Although bottle feeding and breastfeeding offer two different experiences, they are both perfectly healthy ways to feed your baby. But maybe you're switching your baby from breast to bottle, or just want to give your baby as natural a feeding experience as possible.
Bottle feeding will naturally be different from breastfeeding, but there are ways to give your baby a bottle that can mimic the breastfeeding experience, as much as possible. We've rounded up our top tips to make this happen.
Why do you want bottle feeding to be the closest thing to breastfeeding?
You might be wondering why you have to do the extra work to make bottle feeding feel more like breastfeeding.
If you're switching your baby from breast to bottle feeding, making the complete switch, or just swapping a few bottle feedings, you should consider this to be a big change for your baby.
The refusal of the bottle is rather real. Not all babies experience this, so you might be in luck! But chances are bottle-feeding will be a lot easier if you follow our tips to properly mimic breastfeeding.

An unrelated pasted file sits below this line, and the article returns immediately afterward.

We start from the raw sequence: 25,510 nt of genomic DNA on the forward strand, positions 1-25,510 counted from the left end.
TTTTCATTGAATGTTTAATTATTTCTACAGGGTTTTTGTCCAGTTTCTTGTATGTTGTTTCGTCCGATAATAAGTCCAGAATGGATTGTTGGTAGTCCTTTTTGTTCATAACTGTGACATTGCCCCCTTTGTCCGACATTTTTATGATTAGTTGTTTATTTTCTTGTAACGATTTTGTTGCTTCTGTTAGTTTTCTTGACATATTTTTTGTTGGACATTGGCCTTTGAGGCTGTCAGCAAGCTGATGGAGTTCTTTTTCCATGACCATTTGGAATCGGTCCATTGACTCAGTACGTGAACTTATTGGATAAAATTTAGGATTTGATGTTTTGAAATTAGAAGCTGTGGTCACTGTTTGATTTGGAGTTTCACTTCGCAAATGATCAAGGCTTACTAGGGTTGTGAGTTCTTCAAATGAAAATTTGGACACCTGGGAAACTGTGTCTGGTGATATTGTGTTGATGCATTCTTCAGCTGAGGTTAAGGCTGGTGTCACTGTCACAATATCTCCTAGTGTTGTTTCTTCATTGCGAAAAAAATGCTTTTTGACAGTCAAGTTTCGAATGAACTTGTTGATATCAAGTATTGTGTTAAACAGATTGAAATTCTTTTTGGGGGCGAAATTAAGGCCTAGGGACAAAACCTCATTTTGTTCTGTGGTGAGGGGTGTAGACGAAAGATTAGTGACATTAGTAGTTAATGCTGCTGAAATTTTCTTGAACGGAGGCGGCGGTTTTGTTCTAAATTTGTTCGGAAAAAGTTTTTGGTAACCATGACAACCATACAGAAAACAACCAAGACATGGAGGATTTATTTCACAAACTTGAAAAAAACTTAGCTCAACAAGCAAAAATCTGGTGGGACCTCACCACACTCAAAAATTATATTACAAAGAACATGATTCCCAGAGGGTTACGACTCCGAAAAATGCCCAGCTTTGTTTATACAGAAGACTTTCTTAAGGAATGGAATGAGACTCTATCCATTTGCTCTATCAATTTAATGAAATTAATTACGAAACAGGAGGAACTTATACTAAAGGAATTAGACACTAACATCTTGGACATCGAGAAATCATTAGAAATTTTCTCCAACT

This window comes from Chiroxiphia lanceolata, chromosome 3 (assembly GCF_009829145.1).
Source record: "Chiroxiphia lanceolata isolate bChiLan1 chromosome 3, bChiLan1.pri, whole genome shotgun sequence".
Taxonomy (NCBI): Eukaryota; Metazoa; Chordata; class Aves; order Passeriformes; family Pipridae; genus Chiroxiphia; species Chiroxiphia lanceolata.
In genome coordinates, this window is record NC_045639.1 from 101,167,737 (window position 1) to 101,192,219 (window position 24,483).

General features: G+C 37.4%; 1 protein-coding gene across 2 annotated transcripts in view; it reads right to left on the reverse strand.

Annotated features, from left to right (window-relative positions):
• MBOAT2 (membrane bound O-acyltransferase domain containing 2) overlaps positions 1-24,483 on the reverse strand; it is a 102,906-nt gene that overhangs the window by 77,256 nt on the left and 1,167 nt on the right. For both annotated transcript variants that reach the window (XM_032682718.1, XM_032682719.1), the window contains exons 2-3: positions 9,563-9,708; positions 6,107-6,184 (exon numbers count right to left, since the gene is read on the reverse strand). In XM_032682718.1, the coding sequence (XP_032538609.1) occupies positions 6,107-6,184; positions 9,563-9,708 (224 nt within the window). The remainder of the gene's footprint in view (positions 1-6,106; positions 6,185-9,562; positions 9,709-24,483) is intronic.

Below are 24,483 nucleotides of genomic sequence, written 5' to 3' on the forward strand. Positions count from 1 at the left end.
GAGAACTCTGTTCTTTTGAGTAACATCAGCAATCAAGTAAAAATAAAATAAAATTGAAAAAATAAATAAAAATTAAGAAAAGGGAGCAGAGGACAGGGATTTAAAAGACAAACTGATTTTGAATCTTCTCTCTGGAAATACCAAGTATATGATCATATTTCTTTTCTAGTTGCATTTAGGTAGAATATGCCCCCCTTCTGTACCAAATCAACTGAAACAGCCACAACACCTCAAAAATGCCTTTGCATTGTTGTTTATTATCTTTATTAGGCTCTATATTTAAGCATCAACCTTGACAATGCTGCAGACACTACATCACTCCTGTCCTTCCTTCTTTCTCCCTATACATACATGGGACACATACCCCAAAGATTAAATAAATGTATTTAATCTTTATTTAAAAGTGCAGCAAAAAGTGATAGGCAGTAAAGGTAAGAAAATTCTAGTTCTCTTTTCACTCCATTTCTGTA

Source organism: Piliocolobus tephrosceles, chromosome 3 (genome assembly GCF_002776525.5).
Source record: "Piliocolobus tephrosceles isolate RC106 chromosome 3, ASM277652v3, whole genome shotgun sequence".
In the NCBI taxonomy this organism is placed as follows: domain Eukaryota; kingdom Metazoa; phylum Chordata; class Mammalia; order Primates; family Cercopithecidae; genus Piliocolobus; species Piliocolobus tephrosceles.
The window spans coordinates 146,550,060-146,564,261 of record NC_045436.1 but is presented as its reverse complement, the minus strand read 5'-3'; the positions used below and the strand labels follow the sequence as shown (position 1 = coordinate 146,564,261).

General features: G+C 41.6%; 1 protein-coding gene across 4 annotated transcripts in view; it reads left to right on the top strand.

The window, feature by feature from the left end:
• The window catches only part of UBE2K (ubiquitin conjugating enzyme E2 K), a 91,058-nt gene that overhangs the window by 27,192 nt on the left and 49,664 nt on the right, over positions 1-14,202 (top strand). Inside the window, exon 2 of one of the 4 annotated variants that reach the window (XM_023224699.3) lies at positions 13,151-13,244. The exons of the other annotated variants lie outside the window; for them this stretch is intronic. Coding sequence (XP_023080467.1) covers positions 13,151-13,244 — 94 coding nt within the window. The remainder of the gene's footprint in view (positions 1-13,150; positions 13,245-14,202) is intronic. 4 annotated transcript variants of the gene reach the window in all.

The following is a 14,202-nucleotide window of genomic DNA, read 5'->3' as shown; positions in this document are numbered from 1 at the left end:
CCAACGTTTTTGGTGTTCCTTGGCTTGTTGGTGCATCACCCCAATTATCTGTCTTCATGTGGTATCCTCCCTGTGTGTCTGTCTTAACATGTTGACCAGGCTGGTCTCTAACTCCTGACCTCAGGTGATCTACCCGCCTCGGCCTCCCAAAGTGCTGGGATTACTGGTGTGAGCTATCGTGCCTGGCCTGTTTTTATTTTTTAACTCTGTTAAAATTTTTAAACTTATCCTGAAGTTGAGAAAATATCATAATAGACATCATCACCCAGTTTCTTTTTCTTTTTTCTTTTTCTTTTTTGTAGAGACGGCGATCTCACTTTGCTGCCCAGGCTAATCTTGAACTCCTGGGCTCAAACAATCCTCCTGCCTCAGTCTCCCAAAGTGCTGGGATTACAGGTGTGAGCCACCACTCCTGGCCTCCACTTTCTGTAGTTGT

Now, if you've bottle-fed your baby since birth, there'll be less need to follow all of this advice.
However, approaching bottle feeding as naturally as possible using some of the techniques we suggest, even if your baby has never been breastfed, can make the experience more comfortable for them, which can also reduce the risk of reflux and colic.
Our top 6 tips for bottle feeding that feels like breastfeeding
Through these 6 tips, we'll discuss the bottle feeding rhythm technique, that is, how you can bottle feed your baby in a way that mimics the experience of breastfeeding.
This will ease the transition from breast to bottle feeding and keep your baby comfortable and happy during and after drinking their bottle of breast milk or formula.